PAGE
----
So, what sort of cassette gearing would be required of an 11-speed cassette to create a range that approaches that of their current 2 x 10 setup? Two important facts have to be kept in mind when predicting what the range will be: first, the XX moniker designates the group's race ready intentions, meaning that it likely won't be geared for casual riders who don't get out often. While XX components are certainly used on bikes that never see a race course, they are intended for fit riders who push themselves. It is for this reason that we don't expect XX1 to offer anything close to granny gear type numbers. Second, many full suspension bikes are designed so that their suspension functions best when their chain is close to where it would be when on a middle chain ring sized ring. With that in mind we expect it to use a ring that is at least as close in size to a standard 32-tooth ring, meaning that the XX1 cassette will likely feature a much larger spread than anything we might anticipate at first in order to compensate.
SRAM would not tell us exactly what the gearing options will be for XX1, but with a little sleuthing and a calculator, we can say with a level of certainty that the small cassette cog will be a 10-tooth (or even smaller
), while the larger one will be either a 41 or 42-tooth sprocket. Why? If SRAM's claim that X1 has the widest gearing range available holds true, then the absolute minimum spread between the large and small cassette cogs would have to be 10 by 41 teeth. We counted the chain ring teeth on Jerome Clementz's Cannondale Jekyll shown above and guessed it could be a 32 (a figure that matches the smallest big-ring available for its X0 crankset
). If one compares the gearing spread of a 39 by 26 two-ring crankset using an 11 by 36 cassette, we arrive at a 3.54:1 high gear and a 0.72:1 low gear. Our theoretical SRAM XX1 32-tooth single-ring crankset driving a 10 by 42 cassette gives a similar spread, with a slightly lower, 3.2:1 high gear and a slightly taller, 0.76:1 low gear. The cassette in the pictures leads us to believe that SRAM chose a 42 tooth large cog, because a 13% jump from the existing 36-tooth cog would be 41.5, thus a 42-tooth cog would make more sense. The smallest cog in the cassette depicted appears larger than the nine-tooth sprockets we have seen on Hope and Shimano-hybrid cassettes, so our bet is ten teeth there.
Technically, there is room to add an eleventh cog on the large end of the existing SRAM cassette without requiring a special freehub body because the angle of the drive-side spokes makes room for it there. A close look at the rear-view of the cassette seems to reveal the lack of an external lock ring – a necessity which could allow the cassette to be shifted a few millimeters to the right without causing clearance issues with the frame. The design of the cassette suggests that the 42-tooth sprocket is pinned to the adjoining cog. We are curious to see if SRAM will introduce a narrower 11-speed chain, although it is doubtful as the prototype XX1 system has been in use for some time and developing a new chain would require a huge commitment. Hopefully, their existing ten-speed chain will be compatible.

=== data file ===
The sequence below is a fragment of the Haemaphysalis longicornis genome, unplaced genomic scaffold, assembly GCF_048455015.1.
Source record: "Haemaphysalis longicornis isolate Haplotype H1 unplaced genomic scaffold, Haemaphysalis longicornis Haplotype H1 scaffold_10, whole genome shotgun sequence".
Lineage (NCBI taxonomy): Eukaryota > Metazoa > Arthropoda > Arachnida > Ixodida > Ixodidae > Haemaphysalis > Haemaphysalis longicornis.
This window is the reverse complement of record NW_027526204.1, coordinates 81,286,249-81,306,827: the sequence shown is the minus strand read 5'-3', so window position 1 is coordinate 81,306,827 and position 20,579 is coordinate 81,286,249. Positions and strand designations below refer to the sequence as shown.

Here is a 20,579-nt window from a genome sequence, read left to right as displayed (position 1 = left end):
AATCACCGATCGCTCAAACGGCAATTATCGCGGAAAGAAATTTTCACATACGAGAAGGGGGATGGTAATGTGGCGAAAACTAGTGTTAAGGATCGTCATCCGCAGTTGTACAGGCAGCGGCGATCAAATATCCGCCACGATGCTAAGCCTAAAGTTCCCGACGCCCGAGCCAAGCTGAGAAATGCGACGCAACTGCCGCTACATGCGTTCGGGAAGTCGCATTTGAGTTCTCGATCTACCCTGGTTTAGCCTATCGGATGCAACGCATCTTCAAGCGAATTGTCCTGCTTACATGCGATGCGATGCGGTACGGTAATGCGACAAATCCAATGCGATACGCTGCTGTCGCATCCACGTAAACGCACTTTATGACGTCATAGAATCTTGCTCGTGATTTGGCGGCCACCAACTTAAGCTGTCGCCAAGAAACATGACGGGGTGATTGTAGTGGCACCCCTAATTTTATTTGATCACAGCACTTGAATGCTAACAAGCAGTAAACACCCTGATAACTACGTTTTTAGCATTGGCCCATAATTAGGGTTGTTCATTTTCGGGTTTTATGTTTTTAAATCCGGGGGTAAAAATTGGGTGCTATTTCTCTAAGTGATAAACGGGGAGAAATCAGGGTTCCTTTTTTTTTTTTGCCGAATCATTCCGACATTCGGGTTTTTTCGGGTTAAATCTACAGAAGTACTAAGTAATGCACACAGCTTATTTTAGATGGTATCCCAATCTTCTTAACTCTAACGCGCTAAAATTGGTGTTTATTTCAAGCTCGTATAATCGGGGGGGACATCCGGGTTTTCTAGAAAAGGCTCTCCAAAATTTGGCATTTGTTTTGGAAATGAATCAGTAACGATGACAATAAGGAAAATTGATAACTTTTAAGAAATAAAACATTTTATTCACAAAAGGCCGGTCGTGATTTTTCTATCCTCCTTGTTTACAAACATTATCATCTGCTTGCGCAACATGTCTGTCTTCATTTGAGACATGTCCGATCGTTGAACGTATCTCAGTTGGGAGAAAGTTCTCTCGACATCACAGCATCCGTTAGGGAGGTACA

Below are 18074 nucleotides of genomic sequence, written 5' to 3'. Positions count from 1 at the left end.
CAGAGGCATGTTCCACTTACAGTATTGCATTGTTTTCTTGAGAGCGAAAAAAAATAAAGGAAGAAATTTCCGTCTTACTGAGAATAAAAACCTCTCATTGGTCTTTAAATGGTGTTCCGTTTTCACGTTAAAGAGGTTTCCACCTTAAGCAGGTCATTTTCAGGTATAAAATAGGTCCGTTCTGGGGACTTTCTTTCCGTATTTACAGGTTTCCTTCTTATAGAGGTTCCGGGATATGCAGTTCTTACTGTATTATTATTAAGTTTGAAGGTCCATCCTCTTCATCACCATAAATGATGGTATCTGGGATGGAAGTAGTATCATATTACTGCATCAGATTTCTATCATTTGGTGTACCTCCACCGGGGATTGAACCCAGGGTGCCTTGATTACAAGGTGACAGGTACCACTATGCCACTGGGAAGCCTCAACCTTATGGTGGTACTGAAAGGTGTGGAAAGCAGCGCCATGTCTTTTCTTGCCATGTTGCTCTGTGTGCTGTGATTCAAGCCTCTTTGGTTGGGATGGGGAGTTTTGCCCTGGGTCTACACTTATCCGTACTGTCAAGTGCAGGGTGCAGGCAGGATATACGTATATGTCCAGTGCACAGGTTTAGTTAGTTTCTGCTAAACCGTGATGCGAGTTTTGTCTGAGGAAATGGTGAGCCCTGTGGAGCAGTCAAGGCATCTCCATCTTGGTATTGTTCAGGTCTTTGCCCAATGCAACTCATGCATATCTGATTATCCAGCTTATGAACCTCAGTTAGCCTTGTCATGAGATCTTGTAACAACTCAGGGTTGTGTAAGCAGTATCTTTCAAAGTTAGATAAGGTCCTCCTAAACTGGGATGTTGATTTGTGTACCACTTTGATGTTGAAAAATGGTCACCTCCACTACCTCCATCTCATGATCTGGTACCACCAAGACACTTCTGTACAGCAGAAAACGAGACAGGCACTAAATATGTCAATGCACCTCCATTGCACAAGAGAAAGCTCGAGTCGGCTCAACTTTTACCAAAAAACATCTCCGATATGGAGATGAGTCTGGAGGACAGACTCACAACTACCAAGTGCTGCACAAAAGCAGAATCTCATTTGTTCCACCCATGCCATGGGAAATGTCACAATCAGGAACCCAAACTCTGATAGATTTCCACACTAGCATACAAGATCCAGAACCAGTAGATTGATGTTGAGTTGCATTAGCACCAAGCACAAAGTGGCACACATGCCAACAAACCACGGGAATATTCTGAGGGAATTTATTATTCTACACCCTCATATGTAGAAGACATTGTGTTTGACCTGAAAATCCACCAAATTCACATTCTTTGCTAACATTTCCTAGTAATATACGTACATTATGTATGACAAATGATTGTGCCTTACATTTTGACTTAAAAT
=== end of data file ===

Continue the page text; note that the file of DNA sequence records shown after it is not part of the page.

One Chain Ring, But A Wider Gearing Range
It's great to see advancements in the sport of cycling, especially the ones that make the ride more enjoyable. A single ring setup may start out a little daunting, but for the right experience and done properly, it's the ticket! In the case of enduro riding, the terrain and speeds can get pretty insane and the less I have to worry about my bike and my equipment the better. The two scenarios that really pop out at me are smashing over things like rocks and logs, my buddy that crashed right in front of me, and getting on the gas out of corners. For those two, the extra clearance of a single ring and the fact, that chain retention is far improved, means I can get over more obstacles without hitting it (good news), and I don't worry about throwing in some hard pedal strokes when the chain is not on (if you have plowed your own top tube, you know what I am talking about). Not to mention that it's lighter and the handlebar cockpit is cleaned up.
- Sam Benedict, Specialized MTB Product Marketing
Again, it is important to keep in mind that XX1 is clearly going to be aimed at riders who are fit enough that they may be already considering going to a single ring setup. If XX1 does combine a 32-tooth ring with a 10 - 42 tooth cassette, it will actually include a lower low gear and a higher high gear than any current single-ring setup: a 32-tooth ring and 36-tooth cog gives a gear development of 74.6'', while a 32/42 combo offers a lower 62.4'' development. At the other end of the spectrum you'll find that a standard 32/11 allows for a 244.3'' development, compared to a 268.7'' development from a 32/10 high gear (note the graphic above